It’s getting dark at the office and faraway thunder rumbles in the sky. Rain is coming, but I’m still thrilled by my carful of things that go boom, and there will be fireworks tonight. Everybody gathers around as I start things off with some jumbo jumping jacks. When I was a kid these things were the size of a firecracker, and when used properly they would spin on the street and pop an inch or so off the ground. If you waited after you lit them until the fuse was almost down and then threw them into the sky, they might catch a nice piece of air and shoot into the neighbor’s yard, or sometimes they would double back and head straight for you. These jumbo ones are bigger around than a double-A battery, and when I light the first one and toss it into the parking lot, it shoots straight into the air with a zipping sound. The assembled crowd of staffers and kids start to jump and shout. It is awesome. We move on. Next comes a few of those crappy little tanks and a Roman candle. Then we pull out the strobe spectacular, a 20-shot maximum load repeater. Foosh! Foosh! Foosh! The loads shoot into the sky; they crackle and bang. The kids are jumping up and down, waving their hands. Everybody looks skyward. Ooh! Aah! When it’s all over, I’ve got an adrenaline rush. Anything this fun should be illegal, I guess.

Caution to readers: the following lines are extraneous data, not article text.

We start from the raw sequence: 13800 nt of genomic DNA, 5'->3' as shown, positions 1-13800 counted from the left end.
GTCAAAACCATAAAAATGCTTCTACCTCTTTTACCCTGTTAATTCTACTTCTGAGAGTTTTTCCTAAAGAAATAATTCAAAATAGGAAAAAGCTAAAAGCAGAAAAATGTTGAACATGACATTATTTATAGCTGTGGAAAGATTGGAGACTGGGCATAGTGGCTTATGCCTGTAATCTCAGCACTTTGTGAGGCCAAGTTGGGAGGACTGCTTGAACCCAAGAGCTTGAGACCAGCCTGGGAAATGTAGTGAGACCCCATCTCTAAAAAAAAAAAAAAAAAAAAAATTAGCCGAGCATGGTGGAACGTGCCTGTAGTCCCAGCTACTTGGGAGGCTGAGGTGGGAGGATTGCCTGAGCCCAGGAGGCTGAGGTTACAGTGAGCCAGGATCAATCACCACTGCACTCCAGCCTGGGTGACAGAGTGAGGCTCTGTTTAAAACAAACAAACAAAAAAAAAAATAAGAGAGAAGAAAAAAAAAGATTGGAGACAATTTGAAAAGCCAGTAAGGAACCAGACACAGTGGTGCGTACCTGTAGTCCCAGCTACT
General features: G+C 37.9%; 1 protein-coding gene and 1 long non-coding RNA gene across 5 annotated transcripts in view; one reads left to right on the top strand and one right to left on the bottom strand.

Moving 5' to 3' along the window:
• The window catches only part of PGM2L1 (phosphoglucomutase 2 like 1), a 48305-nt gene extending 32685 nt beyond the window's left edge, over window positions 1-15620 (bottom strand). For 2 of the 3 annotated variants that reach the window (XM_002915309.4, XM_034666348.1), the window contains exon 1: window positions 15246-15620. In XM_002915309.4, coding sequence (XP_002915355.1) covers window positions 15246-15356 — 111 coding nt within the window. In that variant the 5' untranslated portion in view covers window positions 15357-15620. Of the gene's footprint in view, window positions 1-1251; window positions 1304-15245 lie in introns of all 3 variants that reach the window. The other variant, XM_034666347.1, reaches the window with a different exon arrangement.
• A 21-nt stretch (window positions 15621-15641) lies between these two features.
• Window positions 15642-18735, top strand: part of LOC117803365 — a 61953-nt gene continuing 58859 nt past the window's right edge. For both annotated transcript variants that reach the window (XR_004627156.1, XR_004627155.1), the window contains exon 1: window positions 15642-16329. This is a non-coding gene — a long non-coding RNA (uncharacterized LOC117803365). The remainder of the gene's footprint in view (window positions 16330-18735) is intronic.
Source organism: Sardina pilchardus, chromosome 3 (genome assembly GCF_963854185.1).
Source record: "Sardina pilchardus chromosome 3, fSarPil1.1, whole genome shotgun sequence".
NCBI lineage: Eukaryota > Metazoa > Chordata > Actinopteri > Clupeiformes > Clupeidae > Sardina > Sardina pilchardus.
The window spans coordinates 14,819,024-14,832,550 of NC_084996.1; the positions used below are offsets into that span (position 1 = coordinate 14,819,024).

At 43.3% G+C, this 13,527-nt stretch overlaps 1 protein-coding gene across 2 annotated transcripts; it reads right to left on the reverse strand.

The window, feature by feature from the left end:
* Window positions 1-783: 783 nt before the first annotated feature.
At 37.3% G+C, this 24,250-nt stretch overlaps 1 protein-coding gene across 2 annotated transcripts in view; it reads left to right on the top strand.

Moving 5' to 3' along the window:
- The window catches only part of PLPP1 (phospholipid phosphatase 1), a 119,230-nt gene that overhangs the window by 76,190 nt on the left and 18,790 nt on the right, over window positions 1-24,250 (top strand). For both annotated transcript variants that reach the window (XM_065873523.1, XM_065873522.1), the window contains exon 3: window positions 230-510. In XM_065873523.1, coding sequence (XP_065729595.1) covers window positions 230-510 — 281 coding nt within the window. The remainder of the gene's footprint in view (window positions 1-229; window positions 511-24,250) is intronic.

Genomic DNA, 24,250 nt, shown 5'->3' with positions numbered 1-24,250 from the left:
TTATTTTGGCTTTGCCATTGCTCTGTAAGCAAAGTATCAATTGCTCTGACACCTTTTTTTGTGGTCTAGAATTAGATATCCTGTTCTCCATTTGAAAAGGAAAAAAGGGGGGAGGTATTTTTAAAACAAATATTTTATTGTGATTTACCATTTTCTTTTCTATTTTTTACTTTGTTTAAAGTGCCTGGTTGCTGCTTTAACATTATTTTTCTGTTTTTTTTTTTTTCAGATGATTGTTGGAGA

I vaguely remember the bicentennial fireworks displays on the Fourth of July in 1976. I recall watching the fireworks displays at Grove Park in Garden City when I was a kid, sitting on the damp grass. I remember the fireworks show in Manhattan on the Fourth of July in 1992, which I watched from the ground in Battery Park City – foomps and whooshes launched from boats in the harbor. And I remember the display every summer shot from the Lawrence Beach Club on Long Island, which I would watch from a mile or so away. The fireworks were provided every year by Grucci. They probably still are.
I bring one Grucci piece home from my trip to South Carolina: Mineshell Mayhem. It’s got 500 grams of power and, the label promises, “Every shot is a mine (a blast of stars and effects from the ground up) and there are no shells.” I light it on the street in front of my house. It crackles and sends up a burst of green and red stars. Then more crackles and brilliant blue flares. Foomp! Foomp! Fountains of color shower on the pavement and the sky lights up with explosions and sizzling sparks that look like fireflies. The neighbors start to come out of their homes, watching from porches and doorjambs. It goes on for maybe 40 seconds and the finale mine goes off in a spectacular conflagration of red, white and blue. The embers sift down from up high and smoke wisps from the spent box on the street. There is a moment of silence, followed by scattered cheers throughout the neighborhood. If this is wrong, I don’t want to be right.